Example Objects and Sequences
On this page are a number of examples of EX‑RAIL sequences that you can lean from. How it All Works Together section of this web site also contains numerous more complex examples.
We will be using these objects in the examples:
A three aspect signal connected to Mega2560 I/O pins 22 (red), 23 (amber), and 24 (green)
A two aspect signal connected to Mega2560 I/O pins 25 (red) and 26 (green)
LEDs connected to pins vpins 164 and 165 of an MCP23017 I/O extender
Active low IR sensors connected to Mega2560 I/O pins 40 through 46
An active low push button on Mega2560 I/O pin 30
The current production release of EX‑RAIL does not have commands for turning track power on or off, but if you assign a speed to a loco in a sequence it will automatically turn the track power on. Using this feature we can fudge turning the track power on at startup.
// if this is at the start of myConfiuration.h This will act like an AUTOSTART sequence SETLOCO(9999) // select loco 9999 SPEED(0) // set the speed to 0. This will turn the tarck power on DONE
ROSTER ( 3,"Eng 3", "F0/F1/*F2/*F3/F4/F5/F6/F7/Mute/F9//") // Address 3, Eng 3, Function keys F0-F10 ROSTER(1224,"PE 1224","") // Motor Only Decoder, But use Engine Driver 'Preferences >In Phone Loco 'Sound' ROSTER(1225,"PE 1225","Lights/Bell/*Whistle/*Short Whistle/Steam/On-Time/FX6 Bell Whistle/Dim Light/Mute") ROSTER(4468,"LNER 4468","//Snd On/*Whistle/*Whistle2/Brake/F5 Drain/Coal Shvl/Guard-Squeal/Loaded/Coastng/Injector/Shunt-Door ~Opn-Cls/Couplng/BrakeVlv/Sfty Vlv/Shunting/BrkSql Off/No Momentm/Aux3/Fade Out/F22 Res/F23/Res//Aux 5/Aux6/Aux7/Aux 8")
As per the EX‑RAIL reference, turnouts/points are defined with the following syntax:
// Example SERVO_TURNOUT(200, 101, 450, 110, Slow, "Example slow turnout/point definition") /* An example definition for a servo connected to the second control pins of the first PCA9685 connected to the CommandStation, using the slow profile for prototypical operation: The SERVO_TURNOUT parameters mean: '200' = Unique ID within the CommandStation (note these are shared across turnouts/points, sensors, and outputs) '101' = The ID of the pin the servo is connected to, which would typically be the VPin ID of the PCA9685 controller board '450' = The angle to which the servo will move when the turnout/point is thrown '110' = The angle to which the servo will move when the turnout/point is closed 'Slow' = There are five profiles to choose from that determine the speed at which a turnout/point will move: Instant, Fast, Medium, Slow, and Bounce (note we don't recommend Bounce for a turnout/point definition). "The description" = A human-friendly description of the turnout/point that will appear in WiThrottle apps and |Engine Driver|.*/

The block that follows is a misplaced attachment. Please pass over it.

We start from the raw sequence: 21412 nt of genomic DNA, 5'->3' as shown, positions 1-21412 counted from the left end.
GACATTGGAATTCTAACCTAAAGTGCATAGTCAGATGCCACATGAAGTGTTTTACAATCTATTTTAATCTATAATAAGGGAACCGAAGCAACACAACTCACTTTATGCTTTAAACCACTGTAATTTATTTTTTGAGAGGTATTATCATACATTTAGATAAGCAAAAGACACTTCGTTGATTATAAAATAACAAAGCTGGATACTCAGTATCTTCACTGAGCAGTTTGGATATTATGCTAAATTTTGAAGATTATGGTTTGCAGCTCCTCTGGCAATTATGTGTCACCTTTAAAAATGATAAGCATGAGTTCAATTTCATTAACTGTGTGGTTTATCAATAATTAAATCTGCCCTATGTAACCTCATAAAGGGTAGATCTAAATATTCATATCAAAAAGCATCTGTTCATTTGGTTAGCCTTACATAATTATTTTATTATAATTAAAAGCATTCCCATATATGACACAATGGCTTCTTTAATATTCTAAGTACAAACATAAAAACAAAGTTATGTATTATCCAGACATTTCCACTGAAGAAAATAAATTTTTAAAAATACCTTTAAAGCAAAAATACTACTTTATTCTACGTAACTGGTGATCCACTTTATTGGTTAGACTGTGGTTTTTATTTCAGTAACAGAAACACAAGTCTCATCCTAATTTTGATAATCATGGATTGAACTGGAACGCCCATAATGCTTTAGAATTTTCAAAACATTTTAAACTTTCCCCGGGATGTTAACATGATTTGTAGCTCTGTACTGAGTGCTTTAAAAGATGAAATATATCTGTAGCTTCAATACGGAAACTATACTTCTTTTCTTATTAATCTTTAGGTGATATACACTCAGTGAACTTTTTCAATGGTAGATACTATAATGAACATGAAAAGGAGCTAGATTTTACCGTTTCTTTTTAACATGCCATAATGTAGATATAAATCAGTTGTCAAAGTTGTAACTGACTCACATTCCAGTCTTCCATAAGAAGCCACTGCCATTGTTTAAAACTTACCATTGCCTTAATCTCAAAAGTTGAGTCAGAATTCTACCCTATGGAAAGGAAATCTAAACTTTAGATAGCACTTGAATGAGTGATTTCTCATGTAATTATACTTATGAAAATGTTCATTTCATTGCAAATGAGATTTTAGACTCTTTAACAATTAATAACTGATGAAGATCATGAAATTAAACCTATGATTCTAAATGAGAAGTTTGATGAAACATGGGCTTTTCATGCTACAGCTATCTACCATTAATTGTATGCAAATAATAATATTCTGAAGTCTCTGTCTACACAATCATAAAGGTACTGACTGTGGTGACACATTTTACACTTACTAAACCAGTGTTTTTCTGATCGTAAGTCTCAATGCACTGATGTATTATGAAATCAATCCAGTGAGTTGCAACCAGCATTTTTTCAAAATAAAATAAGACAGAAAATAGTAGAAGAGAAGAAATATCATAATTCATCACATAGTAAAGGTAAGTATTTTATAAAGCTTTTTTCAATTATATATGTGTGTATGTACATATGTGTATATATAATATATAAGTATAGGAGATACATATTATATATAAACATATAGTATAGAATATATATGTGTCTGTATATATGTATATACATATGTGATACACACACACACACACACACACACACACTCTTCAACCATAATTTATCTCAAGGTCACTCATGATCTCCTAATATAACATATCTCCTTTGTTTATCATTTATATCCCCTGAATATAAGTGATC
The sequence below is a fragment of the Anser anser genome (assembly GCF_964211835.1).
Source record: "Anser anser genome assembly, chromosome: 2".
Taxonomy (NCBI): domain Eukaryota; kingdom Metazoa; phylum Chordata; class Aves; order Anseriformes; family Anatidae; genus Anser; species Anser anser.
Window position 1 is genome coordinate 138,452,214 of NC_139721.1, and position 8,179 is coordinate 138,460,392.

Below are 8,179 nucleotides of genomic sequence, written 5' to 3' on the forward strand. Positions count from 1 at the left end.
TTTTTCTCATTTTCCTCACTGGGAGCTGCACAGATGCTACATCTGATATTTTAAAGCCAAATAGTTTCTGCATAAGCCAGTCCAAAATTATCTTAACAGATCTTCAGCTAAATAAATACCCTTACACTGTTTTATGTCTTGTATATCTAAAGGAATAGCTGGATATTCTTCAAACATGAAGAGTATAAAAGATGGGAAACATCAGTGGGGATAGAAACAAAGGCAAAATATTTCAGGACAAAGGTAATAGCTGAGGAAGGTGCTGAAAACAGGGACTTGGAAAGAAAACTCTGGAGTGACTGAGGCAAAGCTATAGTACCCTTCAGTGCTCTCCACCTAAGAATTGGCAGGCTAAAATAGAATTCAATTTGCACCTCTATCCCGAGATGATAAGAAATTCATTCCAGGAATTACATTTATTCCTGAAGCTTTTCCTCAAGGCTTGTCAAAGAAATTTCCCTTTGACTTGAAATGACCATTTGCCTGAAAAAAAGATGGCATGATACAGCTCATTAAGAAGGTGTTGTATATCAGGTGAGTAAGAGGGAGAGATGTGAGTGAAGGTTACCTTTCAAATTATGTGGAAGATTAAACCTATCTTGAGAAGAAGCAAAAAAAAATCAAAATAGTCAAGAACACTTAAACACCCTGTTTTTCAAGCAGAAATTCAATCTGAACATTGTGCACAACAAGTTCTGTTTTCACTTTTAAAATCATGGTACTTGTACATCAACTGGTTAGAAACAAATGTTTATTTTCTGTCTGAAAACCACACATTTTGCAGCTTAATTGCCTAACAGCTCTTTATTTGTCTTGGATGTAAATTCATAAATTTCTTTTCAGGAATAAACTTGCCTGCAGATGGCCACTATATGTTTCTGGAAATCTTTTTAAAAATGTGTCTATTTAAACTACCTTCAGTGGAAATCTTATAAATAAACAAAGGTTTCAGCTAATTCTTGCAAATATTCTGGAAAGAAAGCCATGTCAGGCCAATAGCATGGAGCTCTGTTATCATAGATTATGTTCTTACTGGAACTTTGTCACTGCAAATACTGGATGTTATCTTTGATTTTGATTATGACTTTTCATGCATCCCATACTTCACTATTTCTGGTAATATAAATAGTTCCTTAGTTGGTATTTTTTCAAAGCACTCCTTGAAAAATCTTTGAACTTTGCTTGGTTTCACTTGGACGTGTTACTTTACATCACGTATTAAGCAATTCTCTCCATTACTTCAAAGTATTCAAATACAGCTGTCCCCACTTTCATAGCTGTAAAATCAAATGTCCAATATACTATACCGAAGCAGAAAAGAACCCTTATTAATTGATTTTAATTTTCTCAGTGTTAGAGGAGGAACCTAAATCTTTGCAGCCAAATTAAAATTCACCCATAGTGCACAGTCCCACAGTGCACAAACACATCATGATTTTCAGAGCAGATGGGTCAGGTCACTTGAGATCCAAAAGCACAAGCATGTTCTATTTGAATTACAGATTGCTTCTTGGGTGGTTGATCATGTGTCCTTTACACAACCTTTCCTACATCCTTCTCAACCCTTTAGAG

A typical Route might be used to set a series of turnouts in response to a single button in a throttle. The EX-RAIL instructions to do this might look like
ROUTE(1,"Coal Yard exit") THROW(1) CLOSE(7) DONE
Or you can write it like this
ROUTE(1,"Coal Yard exit") THROW(1) CLOSE(7) DONE
Or add comments
// This is my coal yard to engine shed route ROUTE(1,"Coal Yard exit") // appears in the throttle THROW(1) // throw turnout onto coal yard siding CLOSE(7) // close turnout for engine shed DONE // that's all folks!
Of course, you may want to add signals, and time delays
SIGNAL(22,23,24) // see the Defining Signals section SIGNAL(25,0,26) // below for details ROUTE(1,"Coal Yard exit") RED(22) THROW(1) CLOSE(7) DELAY(5000) // this is a 5 second wait GREEN(25) DONE
By intercepting a turnout change command, it’s easy to automatically adjust signals or
automatically switch an adjacent facing turnout. Use an
ONCLOSE keyword to detect a particular turnout change: